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4.2.07

Progressive Vs. Liberal Views Of Racism

I was a bit surprised to see that Lynn Gazis-Sax doesn't "get it" with respect to why Joe Biden's description of Barack Obama as "articulate" is problematic. But her explanation as to why she doesn't get it highlights a basic difference between progressive and liberal viewpoints. She notes that John Edwards is also often described as "articulate," then asks:

if it’s not condescending to use about a white man, why should it be condescending to use about a black man?


I should first note that I think describing Edwards as "articulate" is typically condescending -- it's generally coupled with observations about his physical attractiveness, and thereby used to imply that all he's got going for him is that he looks and sounds good on the surface, and hence that he lacks experience and substance. Quite similar to the most common line of attack on Obama, in fact.

Nevertheless, calling Obama "articulate" is more problematic than using that word about Edwards precisely because of the men's races. The liberal view of race, as expressed in Gazis-Sax's quote above, is based precisely on a refusal to allow the race factor to be taken into account. The liberal says that if we act as if race doesn't exist, racism will be taken care of. Colorblind equality of treatment -- achieved by asking "would I do this exact thing to someone of a different race? -- is the order of the day.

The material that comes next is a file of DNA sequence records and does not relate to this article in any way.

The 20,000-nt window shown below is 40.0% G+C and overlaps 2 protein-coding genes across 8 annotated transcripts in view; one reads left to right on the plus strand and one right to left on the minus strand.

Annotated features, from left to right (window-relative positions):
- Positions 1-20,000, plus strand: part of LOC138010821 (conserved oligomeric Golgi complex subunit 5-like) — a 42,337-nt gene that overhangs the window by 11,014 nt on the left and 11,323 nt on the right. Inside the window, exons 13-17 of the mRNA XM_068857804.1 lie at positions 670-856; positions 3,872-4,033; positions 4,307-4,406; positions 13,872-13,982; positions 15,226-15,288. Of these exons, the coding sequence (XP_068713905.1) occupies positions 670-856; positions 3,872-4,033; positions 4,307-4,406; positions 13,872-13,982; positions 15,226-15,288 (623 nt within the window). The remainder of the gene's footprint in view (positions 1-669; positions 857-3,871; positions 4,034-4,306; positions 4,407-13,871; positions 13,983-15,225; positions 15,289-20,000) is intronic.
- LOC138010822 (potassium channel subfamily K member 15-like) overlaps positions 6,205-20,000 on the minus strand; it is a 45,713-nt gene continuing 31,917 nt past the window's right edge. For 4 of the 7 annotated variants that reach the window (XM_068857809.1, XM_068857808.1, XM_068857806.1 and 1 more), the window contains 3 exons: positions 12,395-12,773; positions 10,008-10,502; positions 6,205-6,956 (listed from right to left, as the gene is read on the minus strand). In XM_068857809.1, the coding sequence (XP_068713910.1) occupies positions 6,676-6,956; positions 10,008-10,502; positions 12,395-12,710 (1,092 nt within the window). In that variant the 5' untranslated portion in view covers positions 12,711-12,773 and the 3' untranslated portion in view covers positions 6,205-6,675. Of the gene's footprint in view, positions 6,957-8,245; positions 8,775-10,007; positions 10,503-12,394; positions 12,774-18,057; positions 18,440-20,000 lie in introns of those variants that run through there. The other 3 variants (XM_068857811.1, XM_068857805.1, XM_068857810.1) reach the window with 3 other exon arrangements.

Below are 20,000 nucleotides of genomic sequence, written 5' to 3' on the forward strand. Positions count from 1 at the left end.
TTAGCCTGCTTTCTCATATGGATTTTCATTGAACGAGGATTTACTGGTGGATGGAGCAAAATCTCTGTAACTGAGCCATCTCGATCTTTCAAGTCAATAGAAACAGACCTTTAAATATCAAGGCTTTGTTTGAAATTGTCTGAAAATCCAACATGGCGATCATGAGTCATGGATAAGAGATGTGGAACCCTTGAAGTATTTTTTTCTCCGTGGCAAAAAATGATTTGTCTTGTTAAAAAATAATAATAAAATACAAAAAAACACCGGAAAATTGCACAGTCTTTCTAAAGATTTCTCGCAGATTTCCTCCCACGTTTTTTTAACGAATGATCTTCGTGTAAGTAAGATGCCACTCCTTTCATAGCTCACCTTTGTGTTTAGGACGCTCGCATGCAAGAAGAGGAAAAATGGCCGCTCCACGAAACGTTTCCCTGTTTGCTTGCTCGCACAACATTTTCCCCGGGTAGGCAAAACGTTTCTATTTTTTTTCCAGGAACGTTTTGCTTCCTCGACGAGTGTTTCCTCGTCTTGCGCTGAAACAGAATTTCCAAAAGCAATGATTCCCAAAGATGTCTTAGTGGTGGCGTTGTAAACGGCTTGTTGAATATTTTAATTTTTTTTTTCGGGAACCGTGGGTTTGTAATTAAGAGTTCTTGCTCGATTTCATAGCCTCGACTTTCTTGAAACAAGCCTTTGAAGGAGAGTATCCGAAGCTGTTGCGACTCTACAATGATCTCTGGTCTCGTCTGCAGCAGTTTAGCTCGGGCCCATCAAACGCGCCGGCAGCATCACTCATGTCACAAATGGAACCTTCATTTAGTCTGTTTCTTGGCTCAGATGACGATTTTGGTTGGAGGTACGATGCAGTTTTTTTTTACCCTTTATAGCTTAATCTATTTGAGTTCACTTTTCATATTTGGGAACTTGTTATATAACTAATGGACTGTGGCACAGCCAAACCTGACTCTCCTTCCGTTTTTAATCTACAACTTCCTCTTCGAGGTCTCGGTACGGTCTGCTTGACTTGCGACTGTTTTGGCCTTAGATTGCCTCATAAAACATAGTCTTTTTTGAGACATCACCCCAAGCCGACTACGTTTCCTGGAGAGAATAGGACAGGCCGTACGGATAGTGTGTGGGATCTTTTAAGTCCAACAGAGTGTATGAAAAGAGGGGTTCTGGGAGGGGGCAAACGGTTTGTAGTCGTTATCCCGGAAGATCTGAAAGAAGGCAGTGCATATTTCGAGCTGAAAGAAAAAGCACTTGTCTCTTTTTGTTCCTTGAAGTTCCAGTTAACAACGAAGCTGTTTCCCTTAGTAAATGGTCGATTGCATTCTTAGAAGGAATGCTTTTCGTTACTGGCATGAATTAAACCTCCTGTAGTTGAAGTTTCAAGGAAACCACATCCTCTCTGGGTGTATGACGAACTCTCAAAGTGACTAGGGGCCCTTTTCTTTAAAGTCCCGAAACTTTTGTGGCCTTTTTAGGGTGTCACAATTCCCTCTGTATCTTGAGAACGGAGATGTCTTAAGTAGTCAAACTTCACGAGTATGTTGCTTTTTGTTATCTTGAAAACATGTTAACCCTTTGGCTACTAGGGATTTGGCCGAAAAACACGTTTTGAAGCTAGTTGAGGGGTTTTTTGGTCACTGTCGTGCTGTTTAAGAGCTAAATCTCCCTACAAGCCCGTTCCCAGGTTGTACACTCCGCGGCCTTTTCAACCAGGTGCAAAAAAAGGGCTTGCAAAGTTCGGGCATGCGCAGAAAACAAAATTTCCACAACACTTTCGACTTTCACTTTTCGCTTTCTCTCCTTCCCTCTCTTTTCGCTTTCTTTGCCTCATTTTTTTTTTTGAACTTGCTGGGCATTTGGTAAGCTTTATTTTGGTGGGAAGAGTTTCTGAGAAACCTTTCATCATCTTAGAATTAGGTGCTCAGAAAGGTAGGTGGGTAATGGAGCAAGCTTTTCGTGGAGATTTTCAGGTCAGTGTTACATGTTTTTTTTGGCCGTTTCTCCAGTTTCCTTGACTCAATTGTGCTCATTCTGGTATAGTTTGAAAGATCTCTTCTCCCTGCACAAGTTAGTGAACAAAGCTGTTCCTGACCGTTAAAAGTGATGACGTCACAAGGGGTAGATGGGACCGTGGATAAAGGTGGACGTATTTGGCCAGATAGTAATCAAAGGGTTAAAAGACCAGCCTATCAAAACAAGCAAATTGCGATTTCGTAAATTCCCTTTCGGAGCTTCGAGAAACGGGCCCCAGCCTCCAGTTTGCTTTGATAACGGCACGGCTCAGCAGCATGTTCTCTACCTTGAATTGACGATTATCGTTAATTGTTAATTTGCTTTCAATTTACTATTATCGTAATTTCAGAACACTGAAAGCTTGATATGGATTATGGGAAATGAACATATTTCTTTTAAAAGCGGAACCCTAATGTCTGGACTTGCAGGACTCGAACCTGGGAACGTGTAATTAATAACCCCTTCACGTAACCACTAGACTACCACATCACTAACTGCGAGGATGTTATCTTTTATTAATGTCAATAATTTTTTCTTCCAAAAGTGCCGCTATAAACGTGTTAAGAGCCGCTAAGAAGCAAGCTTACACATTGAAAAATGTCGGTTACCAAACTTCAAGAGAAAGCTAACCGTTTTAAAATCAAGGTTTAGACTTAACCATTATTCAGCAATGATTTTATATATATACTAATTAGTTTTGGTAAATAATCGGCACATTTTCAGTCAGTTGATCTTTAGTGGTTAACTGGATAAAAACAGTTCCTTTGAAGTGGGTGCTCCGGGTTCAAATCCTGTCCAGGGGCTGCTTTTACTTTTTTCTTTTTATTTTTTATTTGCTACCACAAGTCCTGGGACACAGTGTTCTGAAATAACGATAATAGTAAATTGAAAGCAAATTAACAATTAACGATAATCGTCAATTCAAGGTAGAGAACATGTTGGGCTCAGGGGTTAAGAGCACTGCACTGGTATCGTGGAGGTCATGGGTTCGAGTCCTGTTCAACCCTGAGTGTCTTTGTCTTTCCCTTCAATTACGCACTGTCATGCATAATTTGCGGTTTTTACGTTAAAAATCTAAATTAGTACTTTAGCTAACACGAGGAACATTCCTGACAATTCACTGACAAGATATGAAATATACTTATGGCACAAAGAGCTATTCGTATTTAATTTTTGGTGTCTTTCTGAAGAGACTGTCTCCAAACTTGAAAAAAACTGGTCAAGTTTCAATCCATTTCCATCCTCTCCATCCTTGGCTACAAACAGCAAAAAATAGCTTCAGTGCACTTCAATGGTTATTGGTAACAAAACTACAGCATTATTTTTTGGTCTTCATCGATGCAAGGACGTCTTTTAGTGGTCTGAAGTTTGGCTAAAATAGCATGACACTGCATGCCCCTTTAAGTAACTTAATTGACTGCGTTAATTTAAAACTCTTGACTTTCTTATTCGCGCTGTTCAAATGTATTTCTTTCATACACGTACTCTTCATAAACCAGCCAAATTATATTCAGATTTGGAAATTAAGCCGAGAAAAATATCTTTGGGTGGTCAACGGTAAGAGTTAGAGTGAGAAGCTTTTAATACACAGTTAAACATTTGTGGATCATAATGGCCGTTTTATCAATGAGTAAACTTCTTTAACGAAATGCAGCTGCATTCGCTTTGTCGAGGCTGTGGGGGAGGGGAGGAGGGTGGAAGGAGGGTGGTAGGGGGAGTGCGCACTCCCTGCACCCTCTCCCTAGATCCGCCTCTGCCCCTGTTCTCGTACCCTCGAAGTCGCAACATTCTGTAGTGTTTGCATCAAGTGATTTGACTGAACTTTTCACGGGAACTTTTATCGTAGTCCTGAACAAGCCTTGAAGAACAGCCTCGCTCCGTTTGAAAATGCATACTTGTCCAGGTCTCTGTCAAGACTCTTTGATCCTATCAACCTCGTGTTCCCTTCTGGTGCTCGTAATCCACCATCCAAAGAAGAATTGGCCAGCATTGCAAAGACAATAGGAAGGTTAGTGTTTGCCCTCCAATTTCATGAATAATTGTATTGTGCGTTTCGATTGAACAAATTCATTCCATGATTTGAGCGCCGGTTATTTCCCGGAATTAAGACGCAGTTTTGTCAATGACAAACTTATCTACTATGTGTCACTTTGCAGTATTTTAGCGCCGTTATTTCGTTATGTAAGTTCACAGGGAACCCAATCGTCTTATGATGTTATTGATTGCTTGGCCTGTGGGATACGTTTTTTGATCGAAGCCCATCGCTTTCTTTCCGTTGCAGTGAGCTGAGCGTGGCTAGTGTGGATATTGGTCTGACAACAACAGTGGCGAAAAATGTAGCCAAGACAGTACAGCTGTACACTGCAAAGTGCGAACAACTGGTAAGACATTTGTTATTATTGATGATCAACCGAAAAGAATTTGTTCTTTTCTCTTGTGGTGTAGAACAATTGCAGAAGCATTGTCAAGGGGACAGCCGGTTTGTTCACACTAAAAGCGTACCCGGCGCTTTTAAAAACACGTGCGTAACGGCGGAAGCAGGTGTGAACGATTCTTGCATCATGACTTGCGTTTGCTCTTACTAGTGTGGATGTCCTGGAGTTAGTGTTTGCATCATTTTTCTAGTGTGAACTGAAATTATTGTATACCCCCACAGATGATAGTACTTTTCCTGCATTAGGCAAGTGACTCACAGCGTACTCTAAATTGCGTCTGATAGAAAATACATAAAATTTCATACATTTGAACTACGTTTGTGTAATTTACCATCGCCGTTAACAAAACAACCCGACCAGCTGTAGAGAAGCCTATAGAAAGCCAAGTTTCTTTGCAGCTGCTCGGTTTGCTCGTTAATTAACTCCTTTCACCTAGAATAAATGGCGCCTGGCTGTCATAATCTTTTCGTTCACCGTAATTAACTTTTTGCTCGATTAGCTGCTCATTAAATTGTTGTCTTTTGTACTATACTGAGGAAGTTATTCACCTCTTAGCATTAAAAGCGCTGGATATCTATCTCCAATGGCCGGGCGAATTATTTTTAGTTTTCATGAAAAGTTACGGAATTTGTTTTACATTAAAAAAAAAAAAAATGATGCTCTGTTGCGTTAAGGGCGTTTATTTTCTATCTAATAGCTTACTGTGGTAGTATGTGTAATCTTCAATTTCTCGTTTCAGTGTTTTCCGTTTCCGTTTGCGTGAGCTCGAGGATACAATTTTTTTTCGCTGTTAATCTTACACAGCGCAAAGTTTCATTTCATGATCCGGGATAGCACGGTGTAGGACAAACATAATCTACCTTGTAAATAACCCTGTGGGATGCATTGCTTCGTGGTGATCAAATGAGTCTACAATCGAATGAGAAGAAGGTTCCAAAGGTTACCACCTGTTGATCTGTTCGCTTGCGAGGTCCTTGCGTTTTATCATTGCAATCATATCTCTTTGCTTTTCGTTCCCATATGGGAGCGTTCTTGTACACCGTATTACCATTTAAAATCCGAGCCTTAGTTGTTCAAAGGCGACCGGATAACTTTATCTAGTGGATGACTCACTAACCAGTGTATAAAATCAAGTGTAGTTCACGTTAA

Progressives, on the other hand, recognize that our actions don't happen in a vacuum. Rather, our actions occur within a complex and racially-biased social structure, which filters and shapes their effects. A superficially race-neutral act can end up having strongly disparate effects on people of different races, because it pulls on a racially-biased string in the social network. What's more, pulling on such a string may well reinforce it. It is therefore irresponsible to refuse to take race into consideration, or to say that "I would treat someone of a different race this way" is always a sufficient justification for an act. (This is not to say that surficially equal treatment is always wrong -- indeed, in many cases it's exactly the right thing to do. But it must be chosen in light of the social structure it's interacting with, not on the basis of a refusal to consider that structure.)

So what does this mean in the specific context of Biden's remarks? The key point to recognize is that the word "articulate" has a racially-biased history attached to it. When used to describe a black person, it invokes a different set of ideas and stereotypes than when applied to a white person, because the web of connections in our culture is not colorblind. Therefore we must take into consideration the race of anyone we might consider describing as articulate -- both to ask what that word will communicate to hearers (and hence what effects it might have on reinforcing the inequities attached to it), and to ask why it was that a racially-tinged word was the one that popped into our heads.

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